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The Massachusetts House approved a bill Wednesday that would outlaw devices that allow semi-automatic weapons to mimic fully automatic guns.
The House voted 151-3 in favor of legislation to ban so-called bump stocks, such as those used by the Las Vegas shooter.
Republican Gov. Charlie Baker has said he supports a ban.
The devices fit over the stock and grip of a semi-automatic rifle and allow the weapon to fire continuously.
State Rep. David Linsky, a Natick Democrat, filed legislation that would outlaw any devices that - when attached to a rifle, shotgun or firearm - increase the weapon's rate of discharge.
Those who violate the measure would face up to 20 years in prison. The prohibition would take effect 180 days after becoming law.
The Las Vegas shooter had 12 weapons fitted with such devices.
House Speaker Robert DeLeo defended the decision to vote on the bill without holding public hearings first, saying Massachusetts has a long history of taking action to prevent gun violence.
"I think it's important for us to take it up and take it up immediately," the Winthrop Democrat said before the vote.
Lawmakers in the Massachusetts Senate also have said they would support a ban. The Senate is scheduled to meet in a formal session on Thursday.
The amendment approved by the House says that anyone who "possesses, owns or offers for sale any device which attaches to a rifle, shotgun or firearm, except a magazine, that is designed to increase the rate of discharge of the rifle, shotgun or firearm or whoever modifies any rifle, shotgun or firearm with the intent to increase its rate of discharge, shall be punished by imprisonment in the state prison by not less than three nor more than 20 years."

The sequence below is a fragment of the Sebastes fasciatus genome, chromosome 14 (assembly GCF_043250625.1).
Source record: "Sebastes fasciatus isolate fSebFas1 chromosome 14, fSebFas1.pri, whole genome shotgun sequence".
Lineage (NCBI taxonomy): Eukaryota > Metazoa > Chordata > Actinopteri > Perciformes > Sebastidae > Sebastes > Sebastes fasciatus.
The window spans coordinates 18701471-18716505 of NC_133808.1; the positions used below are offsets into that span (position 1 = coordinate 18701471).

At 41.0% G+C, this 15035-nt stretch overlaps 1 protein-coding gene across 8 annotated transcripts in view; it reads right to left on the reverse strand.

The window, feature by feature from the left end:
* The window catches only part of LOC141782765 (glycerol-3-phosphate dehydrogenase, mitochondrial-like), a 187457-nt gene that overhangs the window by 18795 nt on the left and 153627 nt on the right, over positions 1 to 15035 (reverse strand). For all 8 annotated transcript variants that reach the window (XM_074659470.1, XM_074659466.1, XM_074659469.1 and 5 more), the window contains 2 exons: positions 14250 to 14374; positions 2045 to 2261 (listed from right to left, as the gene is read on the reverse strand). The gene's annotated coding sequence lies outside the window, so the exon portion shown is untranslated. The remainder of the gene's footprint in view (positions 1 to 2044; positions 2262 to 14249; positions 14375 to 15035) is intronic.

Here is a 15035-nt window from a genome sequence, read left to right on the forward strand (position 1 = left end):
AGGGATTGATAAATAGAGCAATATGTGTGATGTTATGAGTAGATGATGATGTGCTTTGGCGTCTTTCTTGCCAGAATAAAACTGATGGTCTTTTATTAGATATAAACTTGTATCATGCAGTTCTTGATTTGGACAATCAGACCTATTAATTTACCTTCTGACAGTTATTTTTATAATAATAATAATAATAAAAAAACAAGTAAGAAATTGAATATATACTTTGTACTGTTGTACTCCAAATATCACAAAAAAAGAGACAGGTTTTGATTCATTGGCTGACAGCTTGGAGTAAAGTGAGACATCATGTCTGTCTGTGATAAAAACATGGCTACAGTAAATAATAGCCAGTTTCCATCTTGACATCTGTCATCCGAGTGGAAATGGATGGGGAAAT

Linsky's bill initially would have also eliminated a state law that allows magazines that hold more than 10 rounds of ammunition, if they were manufactured prior to 1994. That language was later dropped. Linsky said that could be discussed another time.
Jim Wallace, executive director of the Gun Owners Action League of Massachusetts, said the rush to ban the devices is premature.
The National Rifle Association, of which the Gun Owners Action League is an affiliate, has suggested that the Federal Bureau of Alcohol, Tobacco, Firearms and Explosives should revisit the devices and determine if they should be subject to greater restrictions.
"They don't even know what the ATF's going to do yet," Wallace said. "The investigation hasn't been finished. The ATF may take this up and may change everything. To rush something through like this without taking the time to figure out what's going on is kind of irresponsible."
This article was originally published on October 11, 2017.
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